Vatican officials are reacting “serenely” to the latest dump of cables in the ongoing WikiLeaks disclosure. That according to Giovanni Maria Vian, director of the semi-official Vatican newspaper, L'Osservatore Romano.
The "stolen" documents "reveal exactly nothing," he told the Italian daily, La Stampa.
"If anything,” he explained, “the cables demonstrate scarce initiative on the part of whoever prepared them and show instead, an excessive zeal in referring to opinions circulating in different environments, especially from Italian journalists."
This has been the Vatican’s line, too. In an official statement issued Dec. 11, Vatican spokesman, Father Federico Lombardi said the cables reflect only their authors’ "perceptions and opinions" — which are not terribly insightful. He did urge that outsiders read the cables with “great prudence.”
L’Osservatore Romano has diplomatically avoided coverage of the WikiLeaks cables. And the so-called “Vaticanistas,” Italian journalists who cover the Vatican, have largely reacted in a ho-hum fashion to the release of the once-secret documents.
In their accounts they have portrayed the documents as offering no new “revelations,” but merely old news repackaged to appear new. The value of the documents, these observers agree, is that they offer an interesting, inside glimpse of the way U.S. government officials regard the Vatican and its officials.
Respected Vatican analyst Andrea Tornielli borrowed the words of late-Vatican diplomat Cardinal Domenico Tardini to describe the state of the diplomatic environment.
When the cardinal was told that the Holy See's diplomatic corps was the best in the world, he responded ironically, "Ours the best? Imagine the others.”
Given the circumstances, the "realism" of this light-hearted statement from the cardinal "seems truer in these days of full-immersion in the WikiLeaks files," Tornielli wrote on his blog for the Italian newspaper Il Giornale.
Tornielli said the cables shed little light on Vatican diplomacy. But they do say a lot about the diplomatic blunders of the U.S., which he said, "failed sensationally" in allowing these private communications to become public.
Tornielli said there are no new "revelations" contained in the cables. The information released is already known "in the newspapers and on blogs from the entire world."
Of course, some of the opinions expressed by U.S. diplomats have raised eyebrows.
One cable describes Vatican Secretary of State Tarcisio Bertone as a "yes man," one who does not contradict the Pope or question the Church’s policies.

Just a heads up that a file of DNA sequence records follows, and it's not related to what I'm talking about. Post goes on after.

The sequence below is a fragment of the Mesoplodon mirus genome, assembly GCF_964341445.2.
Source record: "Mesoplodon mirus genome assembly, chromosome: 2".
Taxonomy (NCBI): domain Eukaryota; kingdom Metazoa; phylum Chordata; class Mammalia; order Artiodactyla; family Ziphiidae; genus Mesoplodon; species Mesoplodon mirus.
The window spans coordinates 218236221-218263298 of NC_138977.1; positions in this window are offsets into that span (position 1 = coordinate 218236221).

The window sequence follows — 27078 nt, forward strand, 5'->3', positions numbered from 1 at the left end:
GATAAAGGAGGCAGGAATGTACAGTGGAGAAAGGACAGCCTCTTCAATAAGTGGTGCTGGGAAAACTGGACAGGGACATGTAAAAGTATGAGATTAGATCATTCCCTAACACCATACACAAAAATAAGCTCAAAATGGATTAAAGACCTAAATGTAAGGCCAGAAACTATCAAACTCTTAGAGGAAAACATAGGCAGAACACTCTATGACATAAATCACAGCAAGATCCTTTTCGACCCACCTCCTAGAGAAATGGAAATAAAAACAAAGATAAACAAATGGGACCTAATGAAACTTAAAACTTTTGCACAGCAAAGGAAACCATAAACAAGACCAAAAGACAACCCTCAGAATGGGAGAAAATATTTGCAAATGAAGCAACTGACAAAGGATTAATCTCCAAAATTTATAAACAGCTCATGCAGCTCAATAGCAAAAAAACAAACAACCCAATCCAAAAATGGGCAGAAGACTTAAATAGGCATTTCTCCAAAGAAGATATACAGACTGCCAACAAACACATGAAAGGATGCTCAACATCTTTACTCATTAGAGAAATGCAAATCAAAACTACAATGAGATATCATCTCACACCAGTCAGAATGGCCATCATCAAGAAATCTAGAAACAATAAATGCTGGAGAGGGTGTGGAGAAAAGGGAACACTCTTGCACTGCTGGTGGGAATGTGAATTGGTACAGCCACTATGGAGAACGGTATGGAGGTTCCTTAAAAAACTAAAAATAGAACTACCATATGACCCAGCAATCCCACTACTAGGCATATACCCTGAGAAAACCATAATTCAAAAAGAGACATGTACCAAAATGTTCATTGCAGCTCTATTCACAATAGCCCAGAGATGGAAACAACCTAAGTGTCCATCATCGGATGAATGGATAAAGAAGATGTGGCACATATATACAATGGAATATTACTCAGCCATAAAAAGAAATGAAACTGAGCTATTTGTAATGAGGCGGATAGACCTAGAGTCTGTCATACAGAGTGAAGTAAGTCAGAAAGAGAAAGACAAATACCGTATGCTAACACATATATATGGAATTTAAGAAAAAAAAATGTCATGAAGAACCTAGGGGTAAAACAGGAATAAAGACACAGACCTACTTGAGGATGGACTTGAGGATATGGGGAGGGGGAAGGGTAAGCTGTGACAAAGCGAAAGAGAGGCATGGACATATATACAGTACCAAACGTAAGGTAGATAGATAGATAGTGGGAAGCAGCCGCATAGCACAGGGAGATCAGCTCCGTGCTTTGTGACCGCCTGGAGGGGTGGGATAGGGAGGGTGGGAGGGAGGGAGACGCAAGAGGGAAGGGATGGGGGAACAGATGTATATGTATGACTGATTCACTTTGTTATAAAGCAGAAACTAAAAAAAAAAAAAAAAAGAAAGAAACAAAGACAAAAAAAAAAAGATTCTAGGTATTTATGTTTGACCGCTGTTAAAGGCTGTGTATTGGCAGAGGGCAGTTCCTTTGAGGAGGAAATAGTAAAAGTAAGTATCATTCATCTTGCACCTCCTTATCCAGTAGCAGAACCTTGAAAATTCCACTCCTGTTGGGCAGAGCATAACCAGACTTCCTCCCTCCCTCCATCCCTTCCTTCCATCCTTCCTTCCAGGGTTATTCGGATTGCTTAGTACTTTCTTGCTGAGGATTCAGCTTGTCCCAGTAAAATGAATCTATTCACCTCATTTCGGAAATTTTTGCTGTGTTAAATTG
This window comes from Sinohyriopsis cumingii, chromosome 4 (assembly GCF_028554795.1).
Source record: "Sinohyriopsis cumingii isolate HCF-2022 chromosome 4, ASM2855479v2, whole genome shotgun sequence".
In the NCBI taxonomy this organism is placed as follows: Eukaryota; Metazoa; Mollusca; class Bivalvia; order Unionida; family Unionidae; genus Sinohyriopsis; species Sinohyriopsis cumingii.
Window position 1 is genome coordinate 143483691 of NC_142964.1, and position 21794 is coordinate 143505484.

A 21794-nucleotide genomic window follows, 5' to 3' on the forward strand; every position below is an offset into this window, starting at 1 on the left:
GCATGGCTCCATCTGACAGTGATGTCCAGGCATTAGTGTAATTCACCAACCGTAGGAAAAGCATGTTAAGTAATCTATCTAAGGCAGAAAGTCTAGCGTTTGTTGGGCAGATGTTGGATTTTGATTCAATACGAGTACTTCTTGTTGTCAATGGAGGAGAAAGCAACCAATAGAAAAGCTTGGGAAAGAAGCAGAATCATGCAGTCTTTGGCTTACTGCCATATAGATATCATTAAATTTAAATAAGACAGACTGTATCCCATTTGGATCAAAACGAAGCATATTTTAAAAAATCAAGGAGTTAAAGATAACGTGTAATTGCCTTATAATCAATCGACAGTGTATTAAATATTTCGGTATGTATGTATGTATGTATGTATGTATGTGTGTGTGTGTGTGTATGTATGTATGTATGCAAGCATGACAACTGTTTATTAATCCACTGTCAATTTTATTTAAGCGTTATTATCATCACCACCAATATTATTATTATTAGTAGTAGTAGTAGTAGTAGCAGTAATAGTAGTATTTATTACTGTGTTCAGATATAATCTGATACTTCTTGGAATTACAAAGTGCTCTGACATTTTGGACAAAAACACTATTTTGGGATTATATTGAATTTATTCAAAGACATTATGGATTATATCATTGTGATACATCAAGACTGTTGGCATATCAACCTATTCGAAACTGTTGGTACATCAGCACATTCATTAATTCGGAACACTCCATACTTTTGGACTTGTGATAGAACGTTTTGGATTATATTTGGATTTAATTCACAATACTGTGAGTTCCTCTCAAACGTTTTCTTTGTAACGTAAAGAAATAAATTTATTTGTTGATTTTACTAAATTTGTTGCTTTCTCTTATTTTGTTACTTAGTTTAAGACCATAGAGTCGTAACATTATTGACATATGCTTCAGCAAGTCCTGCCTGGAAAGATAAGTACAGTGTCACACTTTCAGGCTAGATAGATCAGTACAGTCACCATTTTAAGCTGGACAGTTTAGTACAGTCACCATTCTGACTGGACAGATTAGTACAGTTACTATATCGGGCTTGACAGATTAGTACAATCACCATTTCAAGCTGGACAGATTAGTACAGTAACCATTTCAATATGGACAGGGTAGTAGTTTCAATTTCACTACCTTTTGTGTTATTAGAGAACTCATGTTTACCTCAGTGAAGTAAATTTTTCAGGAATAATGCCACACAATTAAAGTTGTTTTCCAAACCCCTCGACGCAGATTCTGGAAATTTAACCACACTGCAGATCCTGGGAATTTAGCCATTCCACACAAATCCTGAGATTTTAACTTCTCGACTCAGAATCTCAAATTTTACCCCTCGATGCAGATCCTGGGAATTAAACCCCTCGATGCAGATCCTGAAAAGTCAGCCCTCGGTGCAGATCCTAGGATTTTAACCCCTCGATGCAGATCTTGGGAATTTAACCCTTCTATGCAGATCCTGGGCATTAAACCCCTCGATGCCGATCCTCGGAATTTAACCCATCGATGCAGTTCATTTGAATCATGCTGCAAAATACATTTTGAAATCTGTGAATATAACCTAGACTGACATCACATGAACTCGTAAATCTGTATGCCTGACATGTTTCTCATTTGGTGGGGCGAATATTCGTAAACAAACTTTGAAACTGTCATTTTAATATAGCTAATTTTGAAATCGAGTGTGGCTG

It did not take long for the Italian news agency Adkronos to report Cardinal Bertone's cheerful response.
"I am very proud to be described as a 'Yes man'," he said, "given that this colorful description truthfully reflects my support for the pastoral work of the pope."
The Vaticanista Massimo Franco, who writes for Milan-based Corriere della Sera daily, criticized the Vatican’s quick response to the WikiLeaks cables.
He said the Vatican’s statement, which urged “great prudence” in evaluating the cables, appeared both superfluous and defensive."
No matter what the Vatican is saying officially, the leaked cables clearly "touched uncovered and hyper-sensitive nerves," according to Franco.
Vatican spokesman Fr. Lombardi had underscored that quotations and opinions expressed by Vatican officials in the cables cannot be attributed to the Vatican, nor necessarily be considered accurate.
Franco said this attempt to put distance between Vatican officials and the contents of the cables was itself suspicious. It is "almost as if the Vatican wished to exorcise the suspicion, widespread anyway, that the critiques are fed from the inside," he said.
Some Vatican analysts are paying just minimal attention to the cables. A summary of Catholic apologist and Corriere della Sera writer Vittorio Messori's coverage was printed in a post on the new Italian site for veteran Vatican analysts called La Bussola Quotidiana.
According to a brief post, Messori said the cables reveal an American diplomacy "full of holes."
He noted that much of the content reprints "chatter, conversations with some journalists, for the sake of speaking without particular relevance, a little bit of gossip."
Messori did find one sentence in a cable to be "a pearl," however.
In a message ahead of the Pope's trip to Israel and Jordan in May 2009, a diplomat wrote: "Pope Benedict sometimes bewilders politicians and journalists by pursuing what he believes is in the best interest of the Church, such as reinstating the Lefebvrists or considering the canonization of Pius XII."
Messori said he "could not imagine a better compliment or encouragement for a Bishop of Rome” than that of doing what he holds to be his duty.